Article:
As a non-medical person, I’m always interested in learning more of practices for wellbeing. Last year, I became aware of the term Heart Rate Variability (HRV).
The term came to my attention first through a heart rhythm meditation (HRM) study I was invited to participate in. This year, it came around again in the form of a new Garmin, my smart watch. Apparently, I’m destined to explore further.
Web MD has a simple definition: Heart rate variability (HRV) measures the difference in time between each heartbeat. The Cleveland Clinic defines HRV as where the amount of time between your heartbeats fluctuates slightly.
The purpose of the Heart Rhythm Meditation Study was to determine: 1) if the practice of heart rhythm meditation (HRM) for 10 weeks would improve wellbeing and 2) to determine if the regular practice of HRM would improve HRV at rest (resting, not during meditation).
Prior to our first meditation session, we were given surveys with many questions, most relating to our general feeling of wellbeing, After the survey, we were each given an EKG. Following our 10-week sessions we answered a survey again and had an exit-EKG.
The expectation was that in the other six days of the week the participants would meditate on their own for a period of at least 20 minutes.
Once-a-week meditations were done as a group over Zoom, There were three leaders and approximately 50 participants.
Although I have been engaging in meditation off and on since young adulthood, this form of meditation was new to me in several respects.
Participants were encouraged to sit in a chair with back support, feet on the floor and upright posture. We would meditate under guidance of one of the leaders.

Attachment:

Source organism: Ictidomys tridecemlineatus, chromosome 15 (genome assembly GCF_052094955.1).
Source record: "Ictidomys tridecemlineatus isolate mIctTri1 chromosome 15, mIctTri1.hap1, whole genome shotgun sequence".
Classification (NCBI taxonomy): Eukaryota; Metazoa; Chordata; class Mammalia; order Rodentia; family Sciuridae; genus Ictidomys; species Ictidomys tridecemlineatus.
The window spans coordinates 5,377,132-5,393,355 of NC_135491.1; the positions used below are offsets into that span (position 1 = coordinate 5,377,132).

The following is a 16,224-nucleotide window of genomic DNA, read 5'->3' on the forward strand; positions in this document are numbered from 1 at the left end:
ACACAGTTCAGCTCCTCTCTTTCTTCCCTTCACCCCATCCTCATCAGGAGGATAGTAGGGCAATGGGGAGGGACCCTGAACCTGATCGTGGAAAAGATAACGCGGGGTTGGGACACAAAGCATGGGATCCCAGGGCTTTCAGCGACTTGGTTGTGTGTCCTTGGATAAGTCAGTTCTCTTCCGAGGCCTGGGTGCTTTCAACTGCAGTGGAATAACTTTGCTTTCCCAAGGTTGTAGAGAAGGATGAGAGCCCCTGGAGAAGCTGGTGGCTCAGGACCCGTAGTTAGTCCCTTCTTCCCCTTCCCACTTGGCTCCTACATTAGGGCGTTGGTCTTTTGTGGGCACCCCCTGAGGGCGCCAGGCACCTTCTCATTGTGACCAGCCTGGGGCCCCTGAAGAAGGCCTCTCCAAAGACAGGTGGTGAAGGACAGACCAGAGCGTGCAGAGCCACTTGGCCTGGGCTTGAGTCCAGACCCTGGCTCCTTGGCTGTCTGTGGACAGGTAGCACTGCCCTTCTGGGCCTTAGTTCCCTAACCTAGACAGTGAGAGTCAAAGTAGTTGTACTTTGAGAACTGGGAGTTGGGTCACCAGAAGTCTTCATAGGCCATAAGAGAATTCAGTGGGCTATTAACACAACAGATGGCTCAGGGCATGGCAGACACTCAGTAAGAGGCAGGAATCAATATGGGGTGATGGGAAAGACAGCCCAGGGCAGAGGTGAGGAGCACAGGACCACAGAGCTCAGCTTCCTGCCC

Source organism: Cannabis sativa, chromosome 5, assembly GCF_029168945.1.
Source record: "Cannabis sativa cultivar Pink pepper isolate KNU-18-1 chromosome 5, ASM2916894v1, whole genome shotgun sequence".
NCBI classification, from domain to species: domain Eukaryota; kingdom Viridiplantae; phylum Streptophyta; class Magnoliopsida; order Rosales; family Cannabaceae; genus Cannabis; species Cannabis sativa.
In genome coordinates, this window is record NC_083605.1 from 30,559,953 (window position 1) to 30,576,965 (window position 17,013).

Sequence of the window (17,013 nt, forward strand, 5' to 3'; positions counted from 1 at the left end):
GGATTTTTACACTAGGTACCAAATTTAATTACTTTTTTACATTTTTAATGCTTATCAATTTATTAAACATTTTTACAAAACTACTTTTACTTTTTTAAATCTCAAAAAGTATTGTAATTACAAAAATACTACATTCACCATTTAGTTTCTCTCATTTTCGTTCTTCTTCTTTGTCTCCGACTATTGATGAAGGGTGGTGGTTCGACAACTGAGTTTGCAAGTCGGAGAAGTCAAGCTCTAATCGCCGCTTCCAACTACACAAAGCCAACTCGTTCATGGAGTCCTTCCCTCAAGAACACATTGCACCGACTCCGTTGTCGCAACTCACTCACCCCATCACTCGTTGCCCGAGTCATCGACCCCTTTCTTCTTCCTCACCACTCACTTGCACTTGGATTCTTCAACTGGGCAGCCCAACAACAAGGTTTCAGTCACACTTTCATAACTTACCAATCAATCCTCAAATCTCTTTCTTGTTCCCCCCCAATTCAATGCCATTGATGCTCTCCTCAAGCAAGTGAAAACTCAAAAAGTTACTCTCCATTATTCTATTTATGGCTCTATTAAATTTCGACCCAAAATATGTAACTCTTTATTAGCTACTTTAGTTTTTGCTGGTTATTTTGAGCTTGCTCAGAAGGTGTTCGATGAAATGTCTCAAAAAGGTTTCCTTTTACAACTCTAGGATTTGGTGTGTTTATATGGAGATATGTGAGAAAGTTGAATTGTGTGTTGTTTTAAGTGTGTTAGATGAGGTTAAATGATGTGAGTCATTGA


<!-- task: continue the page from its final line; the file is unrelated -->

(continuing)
The heart is the center of this form of meditation; the physical heart and the emotional and spiritual heart. Focusing on the heart, it becomes a portal to going deeper into oneself.
We learned to breathe in rhythm with our heartbeats. We inhaled to a count of somewhere around five to six beats, depending on the heart rate of the participants. We would then, as fluidly as possible, exhale to the same count.
This conscious rhythm breathing required us to listen for and find the rhythm of our heartbeat. It was more successful on some days than others. If we couldn’t otherwise feel or hear that heartbeat, placing a hand on our heart was helpful in bringing heart and breathing into rhythm.
Meditations began with breathing in and out with mouth closed (earth breath), then as guided breathing with an open mouth (air breath), exhaling in through the nose and out through the mouth (water breath) then followed by inhaling with an open mouth and exhaling through the nose (fire breath). Finally, sessions would end with a brief time returning to earth breath.
As meditation began, we were encouraged to keep a journal, what one of the leaders described as a conversation with the soul. I went back to my journal in writing this article. I was surprised by the insight I recorded in those early days of HRM.
As a review of this form of meditation, I found I went deeper into myself, and the meditation brought up memories and emotions that I had long forgotten about on a conscious level.
One of the most beneficial practices for me was being taught to figuratively invite another person into our meditation, thinking of it as a guesthouse where someone you are concerned for or have had differences with can have a seat. What occurs when you do this is surprising.
Although the study has been completed for some time, a number of participants in the study continue to meditate together through Zoom. I believe that is a testament to the strength of the meditation form.
If you are interested in learning more about this form of meditation the website for the Institute of Applied Meditation is informative.
Do you monitor your heart rate and heart rate variability? What do you use the data for? Do you meditate for a healthier heart and wellbeing? What practice has worked for you? What do you think about meditating with others?
Tags Healthy Aging